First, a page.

Location. Location. Location. It’s the familiar cry of the realtor. Realtors understand how much a home or building’s location affects its marketability. Does the property have a waterfront view? Is it in a good school district? Is it in an area safe to walk at night? Whether it’s a place to live or to work or to recreate, realtors aren’t the only ones who carefully consider the issue of location. Location is more than a place—a spot on the map. Location expresses the kind of relationship we have with others. For example, if we are in the business of buying and selling, then we go to an office or shopping mall, where others have the same interest. On the other hand, if our desire is to relax and “get away from it all” then we search for a much different location, one in which our interaction with others is much different.
The question of location is a gospel question. In St. Luke’s example, it concerns locations of honor. The scene is a banquet, and the question revolves around the seating arrangements. Luke has Jesus offering his perspective on location. His advice is practical and to the point: Be careful. Don’t presume to know your proper seating. Better to be led to a seat closer to the host than to one more distant. Like good realtors, wedding guests naturally gravitate to the best seats in the best locations. Trouble is, their names may not be the ones printed on the tent cards.
Knowing where we sit—or where we stand— in relation to the church also carries its ambiguities and uncertainties. We’re not speaking here of our respective vocations. We’re not likely to become too confused over those of us who are lay and those who are consecrated religious. We can readily identify the married or unmarried, the ordained or non-ordained. We have a whole sacramental theology and a system of church law that make these differences pretty clear—at least on an official basis.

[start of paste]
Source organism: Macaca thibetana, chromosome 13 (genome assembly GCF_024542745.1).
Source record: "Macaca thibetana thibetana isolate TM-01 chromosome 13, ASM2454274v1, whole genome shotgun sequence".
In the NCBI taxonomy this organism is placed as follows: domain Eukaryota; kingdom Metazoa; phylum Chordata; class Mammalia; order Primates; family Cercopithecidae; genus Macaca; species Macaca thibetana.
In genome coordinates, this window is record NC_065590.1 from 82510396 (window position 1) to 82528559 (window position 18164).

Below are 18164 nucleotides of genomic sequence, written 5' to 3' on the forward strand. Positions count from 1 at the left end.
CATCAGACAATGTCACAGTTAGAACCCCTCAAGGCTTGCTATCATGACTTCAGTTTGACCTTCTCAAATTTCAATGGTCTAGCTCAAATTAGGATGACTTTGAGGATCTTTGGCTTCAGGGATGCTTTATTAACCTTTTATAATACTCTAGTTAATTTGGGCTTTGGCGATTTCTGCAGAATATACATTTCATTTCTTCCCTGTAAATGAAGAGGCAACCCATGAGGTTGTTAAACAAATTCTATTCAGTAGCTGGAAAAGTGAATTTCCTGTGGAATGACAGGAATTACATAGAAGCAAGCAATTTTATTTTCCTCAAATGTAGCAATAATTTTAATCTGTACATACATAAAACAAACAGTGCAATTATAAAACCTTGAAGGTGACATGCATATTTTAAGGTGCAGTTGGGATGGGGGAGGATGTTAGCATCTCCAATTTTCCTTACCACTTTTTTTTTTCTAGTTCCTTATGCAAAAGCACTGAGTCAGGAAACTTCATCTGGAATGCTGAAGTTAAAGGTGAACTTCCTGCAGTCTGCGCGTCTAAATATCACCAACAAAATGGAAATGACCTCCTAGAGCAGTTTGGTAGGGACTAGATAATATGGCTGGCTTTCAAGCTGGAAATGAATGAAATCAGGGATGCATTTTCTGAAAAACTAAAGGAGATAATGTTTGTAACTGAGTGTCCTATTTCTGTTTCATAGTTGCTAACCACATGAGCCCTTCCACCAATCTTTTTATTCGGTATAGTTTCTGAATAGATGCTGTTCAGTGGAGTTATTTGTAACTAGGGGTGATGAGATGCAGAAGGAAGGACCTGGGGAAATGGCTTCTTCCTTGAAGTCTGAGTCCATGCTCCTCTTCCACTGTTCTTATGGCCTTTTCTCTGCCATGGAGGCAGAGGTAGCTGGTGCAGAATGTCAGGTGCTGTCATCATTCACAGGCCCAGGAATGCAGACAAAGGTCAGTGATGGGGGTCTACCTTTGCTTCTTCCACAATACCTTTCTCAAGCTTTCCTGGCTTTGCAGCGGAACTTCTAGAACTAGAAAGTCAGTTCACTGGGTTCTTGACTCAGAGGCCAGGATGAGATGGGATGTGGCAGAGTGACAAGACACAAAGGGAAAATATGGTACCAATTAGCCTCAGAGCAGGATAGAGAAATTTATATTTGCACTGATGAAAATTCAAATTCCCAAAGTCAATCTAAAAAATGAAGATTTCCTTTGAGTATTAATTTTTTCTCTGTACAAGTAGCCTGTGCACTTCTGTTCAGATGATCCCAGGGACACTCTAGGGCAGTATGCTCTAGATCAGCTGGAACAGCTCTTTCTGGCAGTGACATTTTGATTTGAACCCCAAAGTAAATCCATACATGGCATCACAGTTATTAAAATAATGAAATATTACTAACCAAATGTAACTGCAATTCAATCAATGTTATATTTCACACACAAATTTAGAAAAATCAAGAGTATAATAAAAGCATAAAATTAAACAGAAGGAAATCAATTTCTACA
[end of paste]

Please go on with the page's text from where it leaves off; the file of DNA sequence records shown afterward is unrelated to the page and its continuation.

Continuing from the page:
It’s only when we consider our standing before the Lord and within the church that the plot thickens. We are faced with questions. Where are we really situated in building up the kingdom of God on earth? How well are we serving as instruments of justice, peace, compassion and faithfulness to others? How well are we living out the teachings of Christ as handed to us by the church?
The tendency, it seems, is to give ourselves the benefit of the doubt. We act like the wedding guest who is sure he or she knows where they sit. Even allowing for differences within dogma, doctrine, and church discipline, all of us are prone to “canonize” some church teachings and “excommunicate” others. Our measure of orthodoxy, then, becomes those teachings with which we agree and assiduously follow. As for those others that are more problematic, well……let’s not talk about those. The danger here is clear. We can deceive ourselves into thinking that our individual standing within in the church is safe and secure (or that other peoples’ location is in jeopardy) because of the way we individually appropriate Christian faith. Instead of the entirety of church teaching being normative, it’s our own hand-selected teachings that become the norm for evaluating our communion with Christ in the church. If we are looking at faith through such clouded lenses, should we be surprised when the host of the banquet taps us on the shoulder asks us to move to move elsewhere?
The question of location is rooted in the question of relationship. This applies to people both within church and parish life as well as to people in our society in general. A lot has been made lately of the controversy surrounding a proposed Islamic center near Ground Zero of September 11. Much of the controversy revolves around the question of location. Where should such a center be located? A couple blocks away? Several blocks? A few miles? Now, whether we agree or disagree with the proposed location in Manhattan is not the point. Rather, it is to say that the resolution of the question will say a lot about the state of the relationships of the people involved. Have forgiveness and healing brought people closer together, or are they still at a great distance? And then comes the question that trumps them all: Where is the Lord’s voice in the midst of this controversy?
In the celebration of the Eucharist, we have the assurance of God’s nearness to us. At Mass, our faith doesn’t make God present so much as it finds God present in scripture, in sacrament, and in one another. In the one Bread and one Cup of Christ, we have a foretaste of our eternal banquet feast of heaven. Yet we receive the Body and Blood of Christ neither as rewards for good behavior nor as passive acceptance of bad behavior. Rather, we receive the Lord’s presence only by virtue of God’s gracious mercy and our sincere efforts to locate God in the midst of our lives.
We may not know our seating location at the eternal banquet feast, but we can still take heart. The host continues to invite us, and the doors to the hall remain unlocked.
© Rev. Tom Mannebach